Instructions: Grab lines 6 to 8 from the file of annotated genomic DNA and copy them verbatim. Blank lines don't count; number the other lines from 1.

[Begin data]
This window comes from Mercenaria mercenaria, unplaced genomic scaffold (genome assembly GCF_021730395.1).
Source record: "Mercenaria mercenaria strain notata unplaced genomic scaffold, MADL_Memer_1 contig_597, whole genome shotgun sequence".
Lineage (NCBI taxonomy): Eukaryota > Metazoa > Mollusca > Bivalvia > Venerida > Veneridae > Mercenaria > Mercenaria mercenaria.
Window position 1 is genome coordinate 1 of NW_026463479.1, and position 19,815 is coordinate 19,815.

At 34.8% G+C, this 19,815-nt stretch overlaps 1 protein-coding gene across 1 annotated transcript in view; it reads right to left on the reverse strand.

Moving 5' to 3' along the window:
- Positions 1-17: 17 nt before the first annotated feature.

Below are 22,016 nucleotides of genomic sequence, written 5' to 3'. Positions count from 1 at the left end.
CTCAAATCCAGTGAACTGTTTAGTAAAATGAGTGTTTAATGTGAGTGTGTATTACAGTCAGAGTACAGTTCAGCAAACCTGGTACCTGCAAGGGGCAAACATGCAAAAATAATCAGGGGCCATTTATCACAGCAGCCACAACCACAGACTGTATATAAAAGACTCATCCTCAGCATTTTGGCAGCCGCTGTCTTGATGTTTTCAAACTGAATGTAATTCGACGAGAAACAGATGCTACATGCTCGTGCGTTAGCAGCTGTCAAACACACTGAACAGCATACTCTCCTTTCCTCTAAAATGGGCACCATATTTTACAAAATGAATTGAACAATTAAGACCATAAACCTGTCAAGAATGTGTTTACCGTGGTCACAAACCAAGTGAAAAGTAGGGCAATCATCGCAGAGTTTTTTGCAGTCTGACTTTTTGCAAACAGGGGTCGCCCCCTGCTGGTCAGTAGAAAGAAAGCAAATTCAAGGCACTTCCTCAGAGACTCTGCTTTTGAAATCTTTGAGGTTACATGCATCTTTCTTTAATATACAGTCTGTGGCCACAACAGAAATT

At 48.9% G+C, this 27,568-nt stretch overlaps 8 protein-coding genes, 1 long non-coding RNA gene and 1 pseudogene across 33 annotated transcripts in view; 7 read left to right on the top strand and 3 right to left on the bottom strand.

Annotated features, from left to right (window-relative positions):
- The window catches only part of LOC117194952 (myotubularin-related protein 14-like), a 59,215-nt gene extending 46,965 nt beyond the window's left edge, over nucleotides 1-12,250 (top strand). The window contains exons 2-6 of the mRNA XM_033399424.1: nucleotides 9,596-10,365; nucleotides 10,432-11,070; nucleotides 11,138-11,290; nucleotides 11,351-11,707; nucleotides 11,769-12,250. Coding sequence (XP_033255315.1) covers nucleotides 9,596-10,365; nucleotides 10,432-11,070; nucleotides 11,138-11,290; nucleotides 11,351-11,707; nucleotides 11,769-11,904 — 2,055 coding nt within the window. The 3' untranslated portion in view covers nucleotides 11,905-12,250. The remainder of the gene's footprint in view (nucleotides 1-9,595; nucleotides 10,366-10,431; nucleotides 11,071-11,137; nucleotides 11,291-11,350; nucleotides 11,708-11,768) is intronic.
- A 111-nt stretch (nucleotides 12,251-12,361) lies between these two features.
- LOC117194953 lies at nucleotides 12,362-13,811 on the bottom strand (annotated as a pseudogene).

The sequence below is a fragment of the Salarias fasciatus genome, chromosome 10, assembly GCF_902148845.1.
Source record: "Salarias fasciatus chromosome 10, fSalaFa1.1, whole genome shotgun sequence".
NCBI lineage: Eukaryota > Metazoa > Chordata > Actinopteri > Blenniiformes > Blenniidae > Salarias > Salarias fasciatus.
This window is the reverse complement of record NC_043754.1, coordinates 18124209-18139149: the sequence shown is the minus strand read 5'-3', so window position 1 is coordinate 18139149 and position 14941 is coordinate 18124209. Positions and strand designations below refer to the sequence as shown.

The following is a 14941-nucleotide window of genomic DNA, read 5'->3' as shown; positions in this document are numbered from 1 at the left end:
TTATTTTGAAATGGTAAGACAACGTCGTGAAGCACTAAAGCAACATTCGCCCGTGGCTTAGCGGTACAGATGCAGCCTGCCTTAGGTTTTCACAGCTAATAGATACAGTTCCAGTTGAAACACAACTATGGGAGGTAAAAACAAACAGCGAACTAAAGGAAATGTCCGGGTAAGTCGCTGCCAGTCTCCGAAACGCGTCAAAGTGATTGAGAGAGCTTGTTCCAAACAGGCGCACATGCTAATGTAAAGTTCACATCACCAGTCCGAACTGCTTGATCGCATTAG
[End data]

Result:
Moving 5' to 3' along the window:
- Positions 1-17: 17 nt before the first annotated feature.

Below are 22,016 nucleotides of genomic sequence, written 5' to 3'. Positions count from 1 at the left end.